Monday, March 30, 2015


I'm bingeing on Bard-related books this month. First, I finished The Serpent of Venice, Christopher Moore's fabulous follow-up to Fool (pardon me while I alliterate), which gleefully mashes up plots and characters from King Lear, Othello and The Merchant Of Venice.

And now I've segued into Kate Danley's Queen Mab, a fairy fantasy woven in and out of Romeo and Juliet. Danley had me at the first hint of turning Mercutio—one of the most lamented of all the Bard's untimely deaths—into the hero of her story.

In tales of the Fae, death need never be final if an author has the chutzpah and imagination to rewrite a story we think we already know. Fortunately, Danley has both.

Queen Mab is a figure from ancient Celtic folklore, the Fairy Queen known as the Bringer of Dreams. In Danley's story, three generations after the Roman demi-god, Faunus, tricks beautiful Mab and breaks her heart, the two immortals enter into a wager for sport—a chess game in which two mighty houses of Verona are pitted against each other: the Capulets and the Montagues.
Mab brings dreams to sleeping mortals.

But the game has scarcely begun when Mab finds herself bewitched by Mercutio. A witty, compassionate mortal man allied with neither house, he sees beyond Mab's magical aspect to the complex and beautiful soul beneath. She and Mercutio become lovers, but the stakes of the game rise fearfully as Faunus secretly plots to steal Mab's power and banish her from the world.

In Danley's view, all the events in Shakepeare's play—sudden brawls, reversals of fortune, changes of heart—are chalked up to fairy interference. This allows Danley to use large sections of dialogue from the play (not scary: written as prose) in the unfolding of her story.

In one clever invention, Mercutio's show-stopping "Queen Mab speech" becomes his desperate attempt to hold onto her memory, fading like a dream, after she charms him into forgetting her for his own safety.
An untimely end, but only in the Bard's version

Using so much of Shakespeare's text might feel like cheating. But the original material that Danley's weaves in—the love story of Mab and Mercutio, appearances by Faunus, and the Old Gods—is such a great idea, and so well-integrated into the plot of the play, that it draws us in. (Mab and Mercutio even get their own balcony scene!)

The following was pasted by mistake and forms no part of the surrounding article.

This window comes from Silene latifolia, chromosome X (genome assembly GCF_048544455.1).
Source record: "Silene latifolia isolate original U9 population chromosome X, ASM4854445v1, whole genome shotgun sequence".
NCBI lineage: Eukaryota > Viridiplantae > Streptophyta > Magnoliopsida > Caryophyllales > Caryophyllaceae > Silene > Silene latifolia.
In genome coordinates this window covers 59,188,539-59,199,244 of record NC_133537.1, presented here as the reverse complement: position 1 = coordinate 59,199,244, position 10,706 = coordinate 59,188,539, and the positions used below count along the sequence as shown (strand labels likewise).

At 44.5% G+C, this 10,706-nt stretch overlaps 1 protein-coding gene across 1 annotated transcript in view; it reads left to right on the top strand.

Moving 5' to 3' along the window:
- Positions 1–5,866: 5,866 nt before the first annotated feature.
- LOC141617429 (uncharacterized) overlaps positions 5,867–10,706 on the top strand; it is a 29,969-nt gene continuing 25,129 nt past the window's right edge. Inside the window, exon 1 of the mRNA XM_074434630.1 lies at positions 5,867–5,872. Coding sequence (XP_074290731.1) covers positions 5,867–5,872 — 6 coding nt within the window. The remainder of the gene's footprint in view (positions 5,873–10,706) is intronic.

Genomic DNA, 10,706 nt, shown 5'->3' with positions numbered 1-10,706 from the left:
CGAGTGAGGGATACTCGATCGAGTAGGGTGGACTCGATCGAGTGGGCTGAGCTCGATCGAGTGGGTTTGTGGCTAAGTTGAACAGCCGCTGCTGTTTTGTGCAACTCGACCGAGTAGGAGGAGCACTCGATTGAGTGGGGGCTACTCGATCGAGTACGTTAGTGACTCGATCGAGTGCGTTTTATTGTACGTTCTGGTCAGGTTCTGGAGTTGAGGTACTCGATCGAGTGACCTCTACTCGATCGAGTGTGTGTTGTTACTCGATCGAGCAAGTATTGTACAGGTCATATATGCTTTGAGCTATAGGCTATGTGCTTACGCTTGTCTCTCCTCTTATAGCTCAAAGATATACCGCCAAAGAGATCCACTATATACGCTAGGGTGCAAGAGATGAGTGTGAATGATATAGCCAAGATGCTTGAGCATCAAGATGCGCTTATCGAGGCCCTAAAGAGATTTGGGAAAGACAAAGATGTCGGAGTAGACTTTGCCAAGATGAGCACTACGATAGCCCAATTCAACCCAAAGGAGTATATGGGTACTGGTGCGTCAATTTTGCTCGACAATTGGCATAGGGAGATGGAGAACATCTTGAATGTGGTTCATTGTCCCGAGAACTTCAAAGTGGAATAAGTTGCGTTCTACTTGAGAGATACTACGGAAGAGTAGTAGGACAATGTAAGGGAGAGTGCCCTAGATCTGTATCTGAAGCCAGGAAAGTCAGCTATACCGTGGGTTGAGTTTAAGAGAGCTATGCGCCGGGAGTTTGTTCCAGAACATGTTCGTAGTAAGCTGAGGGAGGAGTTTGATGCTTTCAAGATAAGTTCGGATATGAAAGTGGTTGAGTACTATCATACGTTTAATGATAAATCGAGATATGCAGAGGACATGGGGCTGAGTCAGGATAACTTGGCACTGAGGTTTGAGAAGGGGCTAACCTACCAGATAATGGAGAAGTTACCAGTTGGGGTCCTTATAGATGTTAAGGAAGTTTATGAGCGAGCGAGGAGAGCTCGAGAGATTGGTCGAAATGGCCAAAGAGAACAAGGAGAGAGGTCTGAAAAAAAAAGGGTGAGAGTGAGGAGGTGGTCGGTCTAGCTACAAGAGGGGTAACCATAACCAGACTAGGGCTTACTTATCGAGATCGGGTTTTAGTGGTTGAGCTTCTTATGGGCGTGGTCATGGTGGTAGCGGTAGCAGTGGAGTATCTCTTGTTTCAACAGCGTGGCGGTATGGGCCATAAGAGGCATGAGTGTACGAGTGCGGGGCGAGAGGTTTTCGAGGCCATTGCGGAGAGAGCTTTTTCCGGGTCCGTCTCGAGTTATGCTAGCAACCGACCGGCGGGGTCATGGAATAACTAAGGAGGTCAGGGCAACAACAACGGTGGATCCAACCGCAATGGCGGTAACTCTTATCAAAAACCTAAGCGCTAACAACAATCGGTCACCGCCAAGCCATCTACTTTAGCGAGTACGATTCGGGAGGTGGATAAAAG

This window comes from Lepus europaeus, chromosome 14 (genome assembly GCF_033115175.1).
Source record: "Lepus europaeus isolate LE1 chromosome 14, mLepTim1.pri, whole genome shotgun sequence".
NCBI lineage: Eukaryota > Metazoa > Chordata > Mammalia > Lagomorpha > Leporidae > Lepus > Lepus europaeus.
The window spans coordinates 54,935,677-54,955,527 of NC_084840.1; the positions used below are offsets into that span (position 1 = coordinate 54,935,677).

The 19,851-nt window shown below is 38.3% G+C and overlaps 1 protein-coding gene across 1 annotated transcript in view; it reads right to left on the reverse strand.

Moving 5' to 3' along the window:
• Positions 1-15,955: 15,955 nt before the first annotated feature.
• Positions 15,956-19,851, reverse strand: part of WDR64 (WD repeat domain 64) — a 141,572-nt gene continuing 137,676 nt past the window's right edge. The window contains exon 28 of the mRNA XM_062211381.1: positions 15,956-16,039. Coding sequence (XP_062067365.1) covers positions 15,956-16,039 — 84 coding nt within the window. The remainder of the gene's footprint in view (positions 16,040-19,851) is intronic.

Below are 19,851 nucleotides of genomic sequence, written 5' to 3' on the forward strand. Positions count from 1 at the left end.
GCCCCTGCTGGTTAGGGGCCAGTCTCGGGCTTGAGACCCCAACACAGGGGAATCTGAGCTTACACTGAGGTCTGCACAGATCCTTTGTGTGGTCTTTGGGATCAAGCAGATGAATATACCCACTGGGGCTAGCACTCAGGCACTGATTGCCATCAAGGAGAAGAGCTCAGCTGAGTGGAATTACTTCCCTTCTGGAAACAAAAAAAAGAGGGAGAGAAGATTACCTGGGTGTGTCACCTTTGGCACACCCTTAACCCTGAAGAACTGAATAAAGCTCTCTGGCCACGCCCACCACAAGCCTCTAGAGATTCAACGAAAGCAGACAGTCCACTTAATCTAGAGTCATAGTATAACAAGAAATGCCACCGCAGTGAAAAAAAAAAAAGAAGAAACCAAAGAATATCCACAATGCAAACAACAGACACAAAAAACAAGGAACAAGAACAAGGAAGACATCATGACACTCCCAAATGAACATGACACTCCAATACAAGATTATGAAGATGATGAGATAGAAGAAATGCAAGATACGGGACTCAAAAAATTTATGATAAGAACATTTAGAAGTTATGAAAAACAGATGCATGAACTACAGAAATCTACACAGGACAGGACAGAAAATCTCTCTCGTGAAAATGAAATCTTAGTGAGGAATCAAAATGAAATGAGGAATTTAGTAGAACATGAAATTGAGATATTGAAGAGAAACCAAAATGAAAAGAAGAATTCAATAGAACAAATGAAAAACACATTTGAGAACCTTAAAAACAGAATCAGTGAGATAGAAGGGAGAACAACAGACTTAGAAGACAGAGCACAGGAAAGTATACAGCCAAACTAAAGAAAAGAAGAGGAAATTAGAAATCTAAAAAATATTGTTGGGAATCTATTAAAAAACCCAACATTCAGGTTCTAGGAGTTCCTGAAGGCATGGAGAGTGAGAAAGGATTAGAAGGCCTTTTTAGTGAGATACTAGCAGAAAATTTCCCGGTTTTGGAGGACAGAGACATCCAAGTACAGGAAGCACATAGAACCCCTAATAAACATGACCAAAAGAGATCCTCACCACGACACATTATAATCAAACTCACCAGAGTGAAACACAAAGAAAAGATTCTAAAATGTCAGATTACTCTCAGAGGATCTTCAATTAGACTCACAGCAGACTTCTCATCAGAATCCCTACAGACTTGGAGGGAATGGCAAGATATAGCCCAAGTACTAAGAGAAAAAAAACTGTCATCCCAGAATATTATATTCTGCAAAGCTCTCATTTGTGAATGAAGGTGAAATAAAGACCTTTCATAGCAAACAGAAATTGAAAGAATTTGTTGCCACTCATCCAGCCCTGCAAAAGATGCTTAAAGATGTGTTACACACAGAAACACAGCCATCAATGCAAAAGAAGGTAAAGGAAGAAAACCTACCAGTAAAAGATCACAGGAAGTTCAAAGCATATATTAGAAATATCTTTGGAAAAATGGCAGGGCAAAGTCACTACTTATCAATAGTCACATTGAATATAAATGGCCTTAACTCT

The formatting of this self-published book can be a bit wonky from page to page, with the expected typos sprinkled in here and there. Of more concern to me was overuse of the word "upon"—sometimes twice in the same sentence—when "on" would serve just as well.

But this is a pet peeve of mine; so many authors seem to believe that "upon" makes their prose sound more historical.

It also feels as if the book were written very fast. A little more time spent on building resonance, particularly in the closing chapters, to appreciate the plot twists, would have been nice. But Queen Mab is also a fast read (due in part to its enormous print), and the sheer audacity of Danley's premise kept me happily engaged.
Another guest appearance by Mab.

Rewriting the fates of classic literary characters has become its own sub-genre in recent fiction. (Hey, I did it in Alias Hook!) Moore and Danley cheerfully rewrite Shakespearean plays the way we wish they had all turned out. Still, one of my favorites of the bunch reimagines the lives of the playwrights themselves, not the plays.

In Elizabeth Bear's outstanding Ink and Steel, Christopher Marlowe (Kit Marly) is resurrected in the Court of the Fairy Queen after that unfortunate incident at Deptford. There, he becomes the innamorato of several important fairies while helping to train his successor, Will Shakespeare, in the art of weaving magical fairy spells into the gorgeous texts of his plays to protect the mortal realm of Elizabeth.

Every idea on every page of this two-book tale (including the sequel, Hell and Earth) is rich, complex, and literally beguiling.

Gee, I think I'll go read it again...

(Above: Queen Mab by Gustav Dore.)
(Above: The Death of Mercutio by Edwin Austin Abbey)

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